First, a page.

The Epiphany of the Lord 2012


Who were they, these three men we call magi? Were they kings?  Popular tradition refers to them as the three kings, and maybe they were.  Certainly, their gifts were those one king would offer to another. Sometimes they are referred to as astrologers in the sense that they studied the sky looking for signs. Perhaps, they were more astronomers than astrologers. Anyway the most important thing is that they were wiser than most men, why? Well because they left everything to look for a king, they left their lands, their comforts, and finally they get the Savior whose birth was announced by the star[1].

And what about the King Herod? Who was he? Well, he was to be known as Herod the Great. His son, Herod Antipas, would be the king who would put John the Baptist to death and mock Jesus[2].         

Today we have a gospel full of contrasts, or at least characters that are very different but represent us. Herod was a man of the political world, fiercely holding onto his power. The magi were men devoted to finding the King announced by the star, even though they did not know who this King was or exactly where the star would lead them. Herod was a Jew in name but a pagan in all things. The Magi were pagans in name, but acted like sincere Jews seeking the One who was the summit of God’s Plan for mankind.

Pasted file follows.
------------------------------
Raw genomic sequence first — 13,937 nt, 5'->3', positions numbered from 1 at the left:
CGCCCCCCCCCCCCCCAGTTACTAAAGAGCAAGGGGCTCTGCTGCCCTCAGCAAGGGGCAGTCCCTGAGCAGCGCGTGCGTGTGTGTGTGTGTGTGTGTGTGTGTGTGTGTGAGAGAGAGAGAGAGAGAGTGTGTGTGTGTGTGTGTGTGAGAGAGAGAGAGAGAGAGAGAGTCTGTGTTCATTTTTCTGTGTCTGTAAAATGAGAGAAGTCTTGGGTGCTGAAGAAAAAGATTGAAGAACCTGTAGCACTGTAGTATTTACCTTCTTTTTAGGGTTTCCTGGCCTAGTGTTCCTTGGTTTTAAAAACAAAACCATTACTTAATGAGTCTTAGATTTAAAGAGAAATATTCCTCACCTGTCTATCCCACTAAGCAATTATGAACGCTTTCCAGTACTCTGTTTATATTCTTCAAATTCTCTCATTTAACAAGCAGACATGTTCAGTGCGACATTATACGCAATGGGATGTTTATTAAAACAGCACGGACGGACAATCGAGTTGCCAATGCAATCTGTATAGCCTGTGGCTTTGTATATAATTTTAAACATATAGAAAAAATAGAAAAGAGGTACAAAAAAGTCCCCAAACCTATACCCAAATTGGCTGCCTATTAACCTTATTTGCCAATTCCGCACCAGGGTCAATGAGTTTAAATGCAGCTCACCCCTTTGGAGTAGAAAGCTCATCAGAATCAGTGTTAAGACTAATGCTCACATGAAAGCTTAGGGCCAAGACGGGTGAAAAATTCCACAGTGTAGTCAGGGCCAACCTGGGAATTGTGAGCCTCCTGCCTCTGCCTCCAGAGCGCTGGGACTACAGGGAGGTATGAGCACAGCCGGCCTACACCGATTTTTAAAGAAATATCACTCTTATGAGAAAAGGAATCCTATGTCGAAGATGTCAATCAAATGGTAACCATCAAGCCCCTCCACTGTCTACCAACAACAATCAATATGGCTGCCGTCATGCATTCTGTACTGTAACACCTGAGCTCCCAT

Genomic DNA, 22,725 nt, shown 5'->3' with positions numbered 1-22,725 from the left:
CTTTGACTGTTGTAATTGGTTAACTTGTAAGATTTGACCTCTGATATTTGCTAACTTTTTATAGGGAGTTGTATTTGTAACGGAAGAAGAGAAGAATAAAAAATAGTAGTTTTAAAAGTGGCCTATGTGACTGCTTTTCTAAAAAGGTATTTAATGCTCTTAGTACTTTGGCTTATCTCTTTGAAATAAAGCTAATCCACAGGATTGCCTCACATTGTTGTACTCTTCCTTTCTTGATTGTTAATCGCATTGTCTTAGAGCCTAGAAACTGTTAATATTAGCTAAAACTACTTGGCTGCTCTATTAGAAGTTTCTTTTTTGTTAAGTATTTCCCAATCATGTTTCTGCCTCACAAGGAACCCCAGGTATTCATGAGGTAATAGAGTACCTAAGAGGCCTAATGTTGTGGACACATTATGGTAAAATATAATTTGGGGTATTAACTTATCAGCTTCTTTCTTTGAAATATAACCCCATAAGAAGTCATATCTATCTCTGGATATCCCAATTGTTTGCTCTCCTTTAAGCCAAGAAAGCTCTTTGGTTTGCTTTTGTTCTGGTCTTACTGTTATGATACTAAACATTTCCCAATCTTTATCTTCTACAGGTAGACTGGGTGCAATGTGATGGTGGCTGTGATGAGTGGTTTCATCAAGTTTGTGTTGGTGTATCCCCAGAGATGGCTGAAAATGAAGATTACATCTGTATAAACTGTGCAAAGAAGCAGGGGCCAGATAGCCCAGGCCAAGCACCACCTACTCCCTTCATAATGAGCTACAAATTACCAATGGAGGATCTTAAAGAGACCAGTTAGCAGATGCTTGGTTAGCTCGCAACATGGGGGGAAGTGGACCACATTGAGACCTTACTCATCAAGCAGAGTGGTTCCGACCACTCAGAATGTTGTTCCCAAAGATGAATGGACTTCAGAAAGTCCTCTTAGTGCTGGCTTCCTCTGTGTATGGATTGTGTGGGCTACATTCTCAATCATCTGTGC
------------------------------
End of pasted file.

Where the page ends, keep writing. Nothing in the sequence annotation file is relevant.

Sixteen centuries later, the mystic and doctor of the Church, St. John of the Cross, would reflect on his own life in a way that was similar to the lives of the magi as well as the lives of all who seek the Lord.  He wrote, «I went without discerning and with no other light except for that which in my heart was burning»[3].

            Well, like magicians and like John of the Cross, we too are on a journey. On a trip to Christ. Where exactly are we going to find Him? We really don’t know. He may be in marriage. He may be in the priesthood or religious life. He may be in children and Teens. He may be in a career. He may in our caring for a sick spouse or relative. He may be in the outcasts who reach out for us. He is in all these and countless more places. If we are wise, we will spend our lives seeking Him out, wherever He is. And yes, we might get sidetracked. Yes, we might find ourselves seeking Him in the wrong place, like in the palace of King Herod. We may start a career that is wrong for us. We may have to break a relationship that is unhealthy for us. But if we are attuning to God’s Word, He will set us straight and direct us to the course we need to follow. We will all get to our Bethlehem’s if we are open to God’s call.

 “Where am I going with my life?” that’s a very good question. Make it several times a day! My brother, my sister, take good habit, custom, to question everything, to find everything, doubt everything. Doubt in the best sense, in the sense of seeking the truth. Ideally, our answer should be, “I am going to Jesus, wherever He might be.”  Until now none of us has arrived at the goal of fully embracing the Lord. We need to keep searching for Him throughout our lives.  After all, our lives are journeys of love, there are always new places to find love.